Boddington has so much to explore. Whether you crave picturesque sceneries, learning all things history and art, spotting native wildlife and vegetation, enjoying good food, or experiencing small country towns, Boddington has something for you.
Explore all the activities Boddington has to offer below.
Watch along the Hotham River, between Lion’s Weir and Ranford Pool, and enjoy some of the best birdwatching Boddington has to offer. Many native bird species live along the river and can be spotted year round along the foreshore. Other bird areas include the golf course, sports ground complex, small town reserves, and open areas, all within an approximate 2km radius of the town centre.
Shop a diverse range of handcrafted gifts and art made by members of the local community arts groups. The Arts Council is located on the corner of Wuraming Avenue and Johnstone Street.
10.30am to 2.30pm
Cool off at the Boddington Public Swimming Pool. The pool features a 25m outdoor pool and paddle pool with ample space for changing and showering. Located on Pollard Street, the pool is open six days a week. Passes are available for purchase at the Shire of Boddington Office.
Seasonal open hours from October – April
Monday, Thursday and Friday – 6am – 10am | 1pm – 7pm
Wednesday, Saturday and Sunday – 1pm – 7pm
Dive into the rich history of Boddington at the Visitor and Interpretative Centre. The centre is located inside the Hotham Park Precinct, off Wuraming Avenue.
Tuesday and Thursday – 9:30am to 4:00pm
Wednesday and Friday – 10:00am to 4:00pm
Saturday – 9:00am to 1:00pm
Discover local Aboriginal history through the story of Quency Dilyan. Dilyan lived with his ‘mob’ in the Wandering Williams area and was known as a brave and highly skilled tracker. He accompanied important explorers and surveyors into the Boddington area. Dilyan was stabbed to death by a member of a feuding tribe while returning from obtaining goods in town.
Visit Dilyan’s Grave 5kms south of Boddington on Bannister/Marradong Road. The grave is to the west of Boddington Cemetery and marked by signs.
Spot wildflowers along the river trail from Hotham Park to Ranford Pool, along the Tullis Bridge Walk, and throughout Red Hill Reserve. Around half of Boddington Shire is State Forest, making it ideal for hiking, camping, picnics, birdwatching and Springtime wildflower spotting.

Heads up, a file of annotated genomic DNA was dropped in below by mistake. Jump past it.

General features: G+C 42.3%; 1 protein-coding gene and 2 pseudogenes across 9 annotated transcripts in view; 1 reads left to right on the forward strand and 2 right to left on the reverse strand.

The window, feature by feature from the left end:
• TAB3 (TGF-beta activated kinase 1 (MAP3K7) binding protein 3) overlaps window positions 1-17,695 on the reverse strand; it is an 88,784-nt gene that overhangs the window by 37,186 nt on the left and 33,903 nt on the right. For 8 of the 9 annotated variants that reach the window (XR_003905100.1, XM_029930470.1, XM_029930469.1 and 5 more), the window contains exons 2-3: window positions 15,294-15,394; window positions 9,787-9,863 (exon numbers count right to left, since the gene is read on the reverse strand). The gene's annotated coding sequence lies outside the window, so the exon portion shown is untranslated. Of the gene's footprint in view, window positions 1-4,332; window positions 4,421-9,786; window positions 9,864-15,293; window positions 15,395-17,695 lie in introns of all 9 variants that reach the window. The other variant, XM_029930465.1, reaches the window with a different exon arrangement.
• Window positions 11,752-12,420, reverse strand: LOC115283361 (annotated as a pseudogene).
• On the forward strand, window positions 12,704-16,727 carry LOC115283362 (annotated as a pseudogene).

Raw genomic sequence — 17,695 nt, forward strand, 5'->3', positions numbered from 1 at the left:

Located on Gold Mine Road approximately 10kms north of Boddington. Newmont Boddington Gold is one of Australia’s most productive gold mines. Copper is also mined at the site. On current estimates, there are almost 20 million ounces of gold in reserve.
Immerse yourself in the sights and sounds of Boddington while exploring its rich artistic heritage along the sculpture trail. The trail showcases the talent and creativity of artists from near and far, and offers a one-of-a-kind glimpse into the town’s character and history.
Learn about the rehabilitation at the Boddington Bauxite Mine. Please wear long pants, long sleeve shirt and closed in shoes for entry to the mine.
See the largest overland conveyor belt in the southern hemisphere. South32 transports red bauxite rock along this conveyor belt for more than 50km, to a refinery near the town of Collie, where it is turned into aluminium powder.
The conveyor belt can be viewed from a lookout at Red Hill Reserve, located off Pinjarra-Williams Road.
Located along the Pinjarra-Williams Road on the west side, approximately 1km from the turn off. The foundation stone was laid in 1894 by Arthur Batt. The church remains in excellent condition to this day. You are able to enter the church and view the historic features.
The iconic building of Boddington’s Town Hall was constructed in 1950 and replaced the original weatherboard building built in 1924. The building is used now by many sporting clubs and the annual arts and crats exhibition is held here every November.